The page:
This paper presents an experimental study of common consequence effects in binary choice, willingness-to-pay (WTP) elicitation, and willingness-to-accept (WTA) elicitation. We find strong evidence in favor of the fanning out hypothesis (Machina, Econometrica 50:277–323, 1982) for both WTP and WTA. In contrast, the choice data do not show a clear pattern of violations in the absence of certainty effects. Our results underline the relevance of differences between pricing and choice tasks, and their implications for models of decision making under risk.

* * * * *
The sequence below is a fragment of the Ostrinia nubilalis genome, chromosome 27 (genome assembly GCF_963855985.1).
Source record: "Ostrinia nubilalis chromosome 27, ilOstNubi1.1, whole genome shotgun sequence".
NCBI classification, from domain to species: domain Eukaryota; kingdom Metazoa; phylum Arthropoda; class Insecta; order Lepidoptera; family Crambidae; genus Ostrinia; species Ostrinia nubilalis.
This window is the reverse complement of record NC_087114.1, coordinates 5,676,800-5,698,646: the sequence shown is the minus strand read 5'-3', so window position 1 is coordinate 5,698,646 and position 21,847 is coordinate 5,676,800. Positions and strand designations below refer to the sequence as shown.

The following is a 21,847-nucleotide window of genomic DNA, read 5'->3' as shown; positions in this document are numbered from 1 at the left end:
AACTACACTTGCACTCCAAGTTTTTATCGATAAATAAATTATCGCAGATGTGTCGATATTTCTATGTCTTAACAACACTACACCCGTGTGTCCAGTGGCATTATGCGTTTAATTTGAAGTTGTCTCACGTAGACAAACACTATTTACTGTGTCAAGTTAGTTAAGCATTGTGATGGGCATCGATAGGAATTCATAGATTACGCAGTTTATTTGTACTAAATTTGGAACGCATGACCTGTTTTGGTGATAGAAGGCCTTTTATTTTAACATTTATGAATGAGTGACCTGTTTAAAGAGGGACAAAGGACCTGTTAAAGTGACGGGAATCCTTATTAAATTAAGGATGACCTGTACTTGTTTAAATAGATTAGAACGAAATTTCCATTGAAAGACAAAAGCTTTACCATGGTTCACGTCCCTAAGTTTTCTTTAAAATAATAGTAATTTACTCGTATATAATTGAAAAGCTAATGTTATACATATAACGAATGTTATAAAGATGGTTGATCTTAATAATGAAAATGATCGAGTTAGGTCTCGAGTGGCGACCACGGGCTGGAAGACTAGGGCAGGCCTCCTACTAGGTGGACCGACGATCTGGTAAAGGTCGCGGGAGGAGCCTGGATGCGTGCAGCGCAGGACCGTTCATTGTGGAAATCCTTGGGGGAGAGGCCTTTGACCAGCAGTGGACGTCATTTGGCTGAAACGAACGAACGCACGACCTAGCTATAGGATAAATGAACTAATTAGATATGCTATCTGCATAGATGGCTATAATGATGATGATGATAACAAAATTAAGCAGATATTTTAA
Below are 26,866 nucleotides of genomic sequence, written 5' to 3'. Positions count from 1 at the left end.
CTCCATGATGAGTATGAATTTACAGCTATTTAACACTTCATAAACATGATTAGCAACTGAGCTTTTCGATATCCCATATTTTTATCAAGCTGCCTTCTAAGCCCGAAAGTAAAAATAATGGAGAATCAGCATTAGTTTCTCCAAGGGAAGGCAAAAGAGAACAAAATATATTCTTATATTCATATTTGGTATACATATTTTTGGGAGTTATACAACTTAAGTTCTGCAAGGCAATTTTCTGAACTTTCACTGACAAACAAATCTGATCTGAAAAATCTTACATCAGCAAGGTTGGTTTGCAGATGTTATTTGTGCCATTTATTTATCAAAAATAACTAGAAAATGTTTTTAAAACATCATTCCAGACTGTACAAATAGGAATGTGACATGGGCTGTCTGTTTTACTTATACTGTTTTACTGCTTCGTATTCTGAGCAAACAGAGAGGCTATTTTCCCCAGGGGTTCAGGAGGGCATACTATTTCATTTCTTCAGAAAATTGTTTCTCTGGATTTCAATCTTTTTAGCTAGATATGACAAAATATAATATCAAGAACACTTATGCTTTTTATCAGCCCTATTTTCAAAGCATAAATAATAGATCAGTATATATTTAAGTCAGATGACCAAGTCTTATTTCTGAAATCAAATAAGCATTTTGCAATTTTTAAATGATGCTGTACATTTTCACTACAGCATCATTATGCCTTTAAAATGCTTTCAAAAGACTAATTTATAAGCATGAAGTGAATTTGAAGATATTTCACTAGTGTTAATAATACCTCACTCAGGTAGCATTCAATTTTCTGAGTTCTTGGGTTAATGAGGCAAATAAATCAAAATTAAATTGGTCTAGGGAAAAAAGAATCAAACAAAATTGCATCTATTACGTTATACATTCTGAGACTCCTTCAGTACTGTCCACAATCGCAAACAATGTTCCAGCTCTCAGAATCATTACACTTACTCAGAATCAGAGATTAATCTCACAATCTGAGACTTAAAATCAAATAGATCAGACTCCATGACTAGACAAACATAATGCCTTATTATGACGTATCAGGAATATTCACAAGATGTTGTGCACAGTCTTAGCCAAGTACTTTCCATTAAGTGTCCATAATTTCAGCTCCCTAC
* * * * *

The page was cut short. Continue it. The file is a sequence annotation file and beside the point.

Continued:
- Common consequence effects
- fanning out